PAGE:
I’ve heard it said that Blizzard was the MMO studio that came up with the idea for daily quests. I can’t recall any that did so previously, but making absolute statements like that with game development is a good way to set yourself up for looking foolish when someone else comes up with an example from a game you never heard of. Anyway, I certainly never heard of dailies before then.
So let’s cast our minds back to 2007 and the debut of The Burning Legion. As much as some players hold vanilla WoW up as a great era — and there was a special feel to the time, to be sure — it had a lot of unfriendly issues that kept the game from being as enjoyable as it could’ve been. One of those was the lack of quests as you started to move up in levels. Blizzard did a great job front-loading WoW at launch with plenty of quests to get you leveling, and people were falling over themselves at the time in praise for this type of mission delivery system. But the mid- and upper levels were sparse with available quests and the concept of hubs didn’t really come until TBC.
Unless you wanted to grind mobs, you would have to hunt down the rare quests in the world once you were in your 40s and 50s. For me, this initially meant following a very detailed walkthrough (first printed, then incorporated into the game as a mod, and then finally stolen outright by Blizzard for use in its UI). This walkthrough figured out the most optimal path to collecting and completing quests as you zig-zagged around the world. The long and the short of it was that we as players were initially fed well on quests and then subsequently starved. By the time Burning Crusade came out, we were ravenous.
So here comes the first expansion and with it an avalanche of quests. Quests here, quests there, quest hubs, quests from animal poo, etc. I used to be so excited when my character finally got to level 58 because then I could go to Outlands and level through quests without stressing about where to go. It’s funny to me now how Outlands is seen as an outdated, painful place to visit.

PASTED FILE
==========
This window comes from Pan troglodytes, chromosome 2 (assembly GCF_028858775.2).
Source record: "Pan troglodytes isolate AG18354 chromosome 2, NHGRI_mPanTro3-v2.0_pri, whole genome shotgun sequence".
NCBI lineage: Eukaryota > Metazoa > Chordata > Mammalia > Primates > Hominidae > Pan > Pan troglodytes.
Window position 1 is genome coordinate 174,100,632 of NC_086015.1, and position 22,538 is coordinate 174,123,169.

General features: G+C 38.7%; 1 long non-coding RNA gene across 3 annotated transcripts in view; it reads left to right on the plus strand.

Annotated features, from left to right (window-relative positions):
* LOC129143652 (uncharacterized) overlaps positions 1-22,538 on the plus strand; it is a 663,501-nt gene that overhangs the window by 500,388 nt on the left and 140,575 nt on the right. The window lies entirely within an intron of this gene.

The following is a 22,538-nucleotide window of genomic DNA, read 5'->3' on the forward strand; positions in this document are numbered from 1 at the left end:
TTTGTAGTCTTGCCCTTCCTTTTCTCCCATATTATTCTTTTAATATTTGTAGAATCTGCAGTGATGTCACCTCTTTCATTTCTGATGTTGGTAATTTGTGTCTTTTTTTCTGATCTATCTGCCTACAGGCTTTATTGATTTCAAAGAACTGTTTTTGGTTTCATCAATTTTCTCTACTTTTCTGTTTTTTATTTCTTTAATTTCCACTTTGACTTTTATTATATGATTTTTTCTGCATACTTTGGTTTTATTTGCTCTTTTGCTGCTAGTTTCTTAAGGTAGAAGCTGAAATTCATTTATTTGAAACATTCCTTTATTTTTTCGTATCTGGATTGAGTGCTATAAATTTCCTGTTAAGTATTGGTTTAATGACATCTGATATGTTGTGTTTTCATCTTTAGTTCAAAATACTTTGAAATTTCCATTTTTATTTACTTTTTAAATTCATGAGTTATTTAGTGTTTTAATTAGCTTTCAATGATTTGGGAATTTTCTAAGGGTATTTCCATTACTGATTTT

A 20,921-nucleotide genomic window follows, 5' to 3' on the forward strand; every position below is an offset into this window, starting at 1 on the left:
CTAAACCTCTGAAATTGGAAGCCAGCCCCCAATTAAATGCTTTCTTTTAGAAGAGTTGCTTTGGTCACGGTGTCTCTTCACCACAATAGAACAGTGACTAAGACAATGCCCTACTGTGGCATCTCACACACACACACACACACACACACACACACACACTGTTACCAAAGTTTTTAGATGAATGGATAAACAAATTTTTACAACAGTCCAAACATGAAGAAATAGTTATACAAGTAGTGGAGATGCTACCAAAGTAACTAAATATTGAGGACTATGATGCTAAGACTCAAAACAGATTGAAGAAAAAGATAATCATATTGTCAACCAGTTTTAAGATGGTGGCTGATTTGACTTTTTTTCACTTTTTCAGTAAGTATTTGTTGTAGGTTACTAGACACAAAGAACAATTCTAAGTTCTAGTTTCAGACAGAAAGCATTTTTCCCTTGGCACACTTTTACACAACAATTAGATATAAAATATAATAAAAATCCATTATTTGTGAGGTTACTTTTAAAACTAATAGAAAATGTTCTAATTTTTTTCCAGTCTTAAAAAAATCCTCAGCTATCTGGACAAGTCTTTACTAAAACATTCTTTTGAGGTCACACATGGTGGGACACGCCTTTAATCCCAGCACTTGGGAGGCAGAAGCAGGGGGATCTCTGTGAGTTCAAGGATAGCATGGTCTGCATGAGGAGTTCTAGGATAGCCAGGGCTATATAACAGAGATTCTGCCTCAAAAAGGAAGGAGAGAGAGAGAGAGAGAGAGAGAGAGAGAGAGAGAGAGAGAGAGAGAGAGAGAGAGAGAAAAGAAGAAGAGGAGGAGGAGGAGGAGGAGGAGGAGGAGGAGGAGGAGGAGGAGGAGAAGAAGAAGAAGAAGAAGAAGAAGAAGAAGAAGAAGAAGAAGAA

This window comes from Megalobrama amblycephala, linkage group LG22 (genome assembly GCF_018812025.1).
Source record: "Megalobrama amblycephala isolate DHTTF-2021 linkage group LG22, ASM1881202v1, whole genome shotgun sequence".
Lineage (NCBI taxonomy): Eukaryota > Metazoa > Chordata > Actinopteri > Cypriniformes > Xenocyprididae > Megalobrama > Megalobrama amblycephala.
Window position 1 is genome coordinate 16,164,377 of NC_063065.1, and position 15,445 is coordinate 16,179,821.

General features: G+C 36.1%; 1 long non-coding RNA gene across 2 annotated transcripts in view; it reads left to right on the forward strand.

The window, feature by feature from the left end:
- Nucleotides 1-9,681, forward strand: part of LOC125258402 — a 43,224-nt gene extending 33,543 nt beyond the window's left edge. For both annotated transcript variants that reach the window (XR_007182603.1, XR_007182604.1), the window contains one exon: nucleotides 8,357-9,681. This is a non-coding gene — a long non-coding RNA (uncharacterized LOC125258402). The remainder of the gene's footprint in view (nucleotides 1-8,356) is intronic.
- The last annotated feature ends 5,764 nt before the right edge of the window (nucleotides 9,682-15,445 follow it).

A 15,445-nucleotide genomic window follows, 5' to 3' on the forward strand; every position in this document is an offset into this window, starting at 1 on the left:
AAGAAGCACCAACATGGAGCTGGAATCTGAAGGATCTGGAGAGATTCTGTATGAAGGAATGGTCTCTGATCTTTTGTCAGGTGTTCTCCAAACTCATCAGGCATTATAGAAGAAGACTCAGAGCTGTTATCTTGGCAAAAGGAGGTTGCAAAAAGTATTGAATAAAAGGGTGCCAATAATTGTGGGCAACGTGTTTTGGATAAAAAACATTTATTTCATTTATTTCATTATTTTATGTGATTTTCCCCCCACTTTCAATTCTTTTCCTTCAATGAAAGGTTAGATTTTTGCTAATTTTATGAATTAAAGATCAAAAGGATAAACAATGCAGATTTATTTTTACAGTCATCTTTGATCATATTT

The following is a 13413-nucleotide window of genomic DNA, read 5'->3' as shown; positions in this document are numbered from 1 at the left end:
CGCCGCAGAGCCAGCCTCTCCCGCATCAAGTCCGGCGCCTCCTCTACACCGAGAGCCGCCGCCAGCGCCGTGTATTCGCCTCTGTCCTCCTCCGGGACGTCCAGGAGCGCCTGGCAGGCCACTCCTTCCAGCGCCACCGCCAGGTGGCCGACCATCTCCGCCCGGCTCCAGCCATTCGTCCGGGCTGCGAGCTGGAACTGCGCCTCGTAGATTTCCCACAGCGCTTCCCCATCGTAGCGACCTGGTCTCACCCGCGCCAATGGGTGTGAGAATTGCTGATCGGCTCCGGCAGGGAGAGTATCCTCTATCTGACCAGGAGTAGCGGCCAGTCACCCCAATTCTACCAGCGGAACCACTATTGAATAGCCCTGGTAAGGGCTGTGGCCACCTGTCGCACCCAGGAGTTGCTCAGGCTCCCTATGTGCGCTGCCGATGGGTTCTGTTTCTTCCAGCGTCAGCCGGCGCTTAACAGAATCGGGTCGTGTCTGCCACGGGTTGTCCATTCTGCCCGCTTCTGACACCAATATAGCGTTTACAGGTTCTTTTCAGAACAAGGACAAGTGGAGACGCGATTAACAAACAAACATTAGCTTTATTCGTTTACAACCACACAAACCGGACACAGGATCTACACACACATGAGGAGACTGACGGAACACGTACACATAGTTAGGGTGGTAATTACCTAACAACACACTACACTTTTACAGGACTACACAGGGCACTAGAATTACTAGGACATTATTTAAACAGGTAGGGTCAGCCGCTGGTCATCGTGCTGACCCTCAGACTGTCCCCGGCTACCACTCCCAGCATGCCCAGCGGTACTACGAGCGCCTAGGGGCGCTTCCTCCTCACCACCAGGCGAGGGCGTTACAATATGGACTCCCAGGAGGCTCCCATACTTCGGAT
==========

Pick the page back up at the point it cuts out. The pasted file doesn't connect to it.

But what to do when you got done with the zones? That’s when Blizzard had the bright idea (ahem) of incorporating daily quests. These were a series of quests scattered around the place that you could complete once a day. Over and over and over again. They didn’t change, but they were lucrative for gold generation, and so a lot of folks — myself included — regularly ran them.
The problem was, of course, that no matter how good of a quest any of these might be (and they weren’t that stunning to being with), by the third or fourth time you were sick of doing them, yet without much else to do solo, you kept running them (plus, gold!). The only consolation is that you got really, really good at doing them efficiently and as quickly as possible.
Daily quests might have advanced a little since then, perhaps pulled from a rotating pool of quests to stave off boredom, but for the most part they stagnated almost as quickly as they came on the scene. You’re not getting any new story with them, so all they became are meaningless tasks — chores, really. Have you cleaned your room today? Have you taken out the trash? Have you done your dailies?
MMOs seized upon the idea of dailies as a way for players to gradually earn some really good reward. Bio Break readers recently saw me go through a month of dailies in Star Trek Online to get a “free” T6 escort. And those dailies weren’t done at all because they were fun or compelling, but because the reward was great enough to overcome my reluctance to grind quests. And that’s how most dailies operate.
And because dailies are disposable, forgettable quests, they don’t offer real story worth a darn. So for the narrative-addicted folks like me, they’re not appealing at all. I logged onto WildStar the other day and went to the new zone, scooting around to hoover up quests, and was dismayed how many of them had “daily” attached. Meaningless. And the worst thing is that even if you do them, they come right back. You can’t ever fully check off that quest from the map, because the exclamation point (or whatever symbol a game has for “GET QUEST HERE!”) will return the next day. It’s frustrating to those of us who like to clean up an area before moving on.
So there’s my bold position for the day: I hate dailies. If MMOs can’t truly think of anything better or more interesting to do with them, they need to jettison them entirely.